(57.4%)

 

0.12

 

Missing/Total

0/

65,668

0/

457,837

  

Race

American Indian/Alaskan Native

674

(1.1%)

3013

(0.7%)

7055.8***

0.04

 

Asian/Pacific Islander

1,991

(3.2%)

6,714

(1.5%)

 

0.11

 

African American

7,459

(11.8%)

27,740

(6.2%)

 

0.20

 

White

49,382

(78.4%)

399,106

(89.5%)

 

0.31

 

Other/Multiracial

3,513

(5.6%)

9,135

(2.1%)

 

0.19

 

Missing/Total

2,649/

63,019

12,129/

445,708

  
 

Hispanic or Spanish Background

7,634

(12.1%)

18,856

(4.3%)

6,730.4***

0.29

 

Missing/Total

2591/

63,077

18,726/

439,111

  

Age Group

Under 45

1,271

(1.9%)

3,371

(0.7%)

23,864.7***

0.11

 

45 – 54

1,600

(2.4%)

6,898

(1.5%)

 

0.07

 

55 – 64

3,126

(4.8%)

16,135

(3.5%)

 

0.07

 

65 – 74

22,198

(33.8%)

255,642

(55.8%)

 

0.45

 

75 – 84

23,430

(35.7%)

148,105

(32.4%)

 

0.07

 

85 or Over

14,040

(21.4%)

27,686

(6.1%)

 

0.46

 

Missing/Total

3/

65,665

0/

457,837

  

Marital Status

Married

35,195

(54.6%)

262,519

(58.4%)

2,448.0***

0.08

 

Divorced

3,600

(5.6%)

43,510

(9.7%)

 

0.16

 

Separated

706

(1.1%)

4,304

(1.0%)

 

0.01

 

Widowed

21,749

(33.7%)

124,536

(27.7%)

 

0.13

 

Never Married

3,216

(5.0%)

14,271

(3.2%)

 

0.09

 

Missing/Total

1202/

64,466

8,697/

449,140

  

Educational Level

8th Grade or Less

25,470

(40.3%)

39,930

(8.9%)

53,601.4***

0.77

 

Some High School

12,840

(20.3%)

78,434

(17.5%)

 

0.07

 

High School/GED

15,925

(25.2%)

164,319

(36.6%)

 

0.25

 

Some College

5,851

(9.3%)

100,927

(22.5%)

 

0.37

 

College Graduate

1,839

(2.9%)

31,628

(7.0%)

 

0.19

 

More than 4 Year Degree

1,326

(2.1%)

34,058

(7.6%)

 

0.27

 

Missing/Total

2,417/

63,251

8,541/

449,296

  

Income Level

Less than $5,000

4,999

(9.8%)

15,722

(4.2%)

8,128.5***

0.22

 

$5,000 – $9,999

10,273

(20.4%)

44,570

(12.0%)

 

0.23

 

$10,000 – $19,999

17,320

(33.9%)

113,960

(30.8%)

 

0.07

 

$20,000 – $29,999

9,117

(17.8%)

81,182

(21.9%)

 

0.10

 

$30,000 – $39,999

4,372

(8.5%)

48,140

(13.0%)

 

0.15

 

$40,000 – $49,999

2,199

(4.3%)

26,959

(7.3%)

 

0.13

 

$50,000 – $79,999

2,036

(4.0%)

26,896

(7.3%)

 

0.14

 

$80,000 – $99,999

486

(0.9%)

5,850

(1.6%)

 

0.06

 

$100,000 or more

460

(0.9%)

6,925

(1.9%)

 

0.09

 

Missing /Total

14,406/

51,262

87,633/

370,204

  

Homeowner Status

Owned or being bought by you

37,438

(60.4%)

342,327

(77.0%)

9,930.2***

0.36

 

Owned or being bought by someone in your family other than you

9,168

(14.8%)

26,968

(6.1%)

 

0.29

 

Rented for money

13,298

(21.5%)

68,165

(15.3%)

 

0.16

 

Not owned and one in which you live without payment of rent

2,080

(3.4%)

7,327

(1.7%)

 

0.11

 

Missing/Total

3,684/

61,984

13,050/

444,787

  

Institutionalized

No

64,132

(98.3%)

457,136

(99.9%)

6,108.7***

0.20

 

Yes

1,128

(1.7%)

246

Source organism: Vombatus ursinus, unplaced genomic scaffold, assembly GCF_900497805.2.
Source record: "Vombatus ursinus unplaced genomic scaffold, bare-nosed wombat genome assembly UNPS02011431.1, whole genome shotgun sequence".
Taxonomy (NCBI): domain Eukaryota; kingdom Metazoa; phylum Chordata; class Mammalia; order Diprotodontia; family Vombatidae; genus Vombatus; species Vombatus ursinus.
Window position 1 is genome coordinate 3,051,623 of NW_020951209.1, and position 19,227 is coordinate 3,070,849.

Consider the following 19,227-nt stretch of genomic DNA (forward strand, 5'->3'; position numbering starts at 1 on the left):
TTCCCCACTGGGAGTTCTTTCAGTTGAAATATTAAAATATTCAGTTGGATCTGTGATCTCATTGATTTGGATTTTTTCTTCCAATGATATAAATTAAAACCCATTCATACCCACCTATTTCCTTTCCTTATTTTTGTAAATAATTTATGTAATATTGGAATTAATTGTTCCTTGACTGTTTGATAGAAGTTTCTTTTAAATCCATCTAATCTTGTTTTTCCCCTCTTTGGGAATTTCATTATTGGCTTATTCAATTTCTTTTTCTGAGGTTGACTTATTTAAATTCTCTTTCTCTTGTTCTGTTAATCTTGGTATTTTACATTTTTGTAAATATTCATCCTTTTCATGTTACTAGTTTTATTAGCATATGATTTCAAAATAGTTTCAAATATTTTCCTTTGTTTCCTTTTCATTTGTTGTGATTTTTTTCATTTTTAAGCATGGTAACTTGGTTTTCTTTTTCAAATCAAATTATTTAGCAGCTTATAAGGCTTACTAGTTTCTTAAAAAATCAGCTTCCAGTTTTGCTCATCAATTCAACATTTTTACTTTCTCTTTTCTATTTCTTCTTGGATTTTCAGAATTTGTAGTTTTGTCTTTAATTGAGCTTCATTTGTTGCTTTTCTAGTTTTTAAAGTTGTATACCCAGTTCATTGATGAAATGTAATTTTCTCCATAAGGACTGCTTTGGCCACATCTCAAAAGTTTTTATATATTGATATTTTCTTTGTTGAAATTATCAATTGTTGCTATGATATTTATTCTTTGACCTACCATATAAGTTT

(0.1%)

9,930.2***

0.20

 

Missing/Total

408/

65,260

455/

457,382

  

***p < .0001

Table 2

SF-36, Proxy and Self-Completed Differences in Mean Scores: Unadjusted Data

SF-36 Measure

Proxy-Completed

Self-Completed

  
 

Mean

(SD)

Mean

(SD)

t Value

Effect Size

Physical Component Summary Score (PCS)

33.99

(12.25)

40.97

(11.97)

129.8***

0.58

Mental Component Summary Score (MCS)

46.69

(12.56)

52.56

(10.09)

108.6***

0.56

Physical Functioning Scale

31.34

(14.44)

40.83

(12.57)

158.8***

0.74

Role-Physical Scale

37.38

(12.81)

42.92

(12.82)

101.0***

0.43

Bodily Pain Scale

40.03

(12.11)

44.61

(11.23)

90.4***

0.40

General Health Scale

37.80

(12.25)

45.64

(11.01)

153.0***

0.70

Vitality Scale

40.84

(11.82)

47.88

(10.87)

141.8***

0.64

Social Functioning Scale

39.19

(14.91)

48.07

(11.57)

145.0***

0.74

Role-Emotional Scale

43.54

(13.69)

48.41

(11.44)

84.0***

0.41

Mental Health Scale

44.62

(12.57)

51.30

(10.14)

128.0***

0.64

***p < .001

Results and Discussion

Unadjusted Self-Completed and Proxy-Completed Response Comparisons

Demographics

The proxy-completed responses differed from the self-completed responses on most demographic characteristics (table 1). Small effect sizes were found for all variables (with the exception of separated) and many large effects were found (white and Hispanic race; age 65–74 and 85 or over; 8th grade or less, some college, and more than a 4 year degree; homeowner status of owned and owned by someone in the family).

SF-36 Scores

Large effect sizes were found for the PCS, MCS, and all scales. Table 2 indicates that the mean PCS scores between proxy-completed and self-completed responses reflected a seven-point difference, with proxy-completed responses having lower scores than self-completed responses (33.99 and 40.97, respectively). The mean MCS score indicated a strikingly similar situation with a proxy-completed mean score of 46.69 and a self-completed mean score of 52.56.

Chronic Conditions

The proxy-completed responses differed from the self-completed responses on all chronic conditions. Additionally, proxy-completed respondents reported proportionally more of each condition; small, medium, and large effects were found for all conditions. The effect size for stroke was the largest (0.38) with about 20% of the proxy respondents who reported this condition compared to approximately 7% of the self respondents (table 3).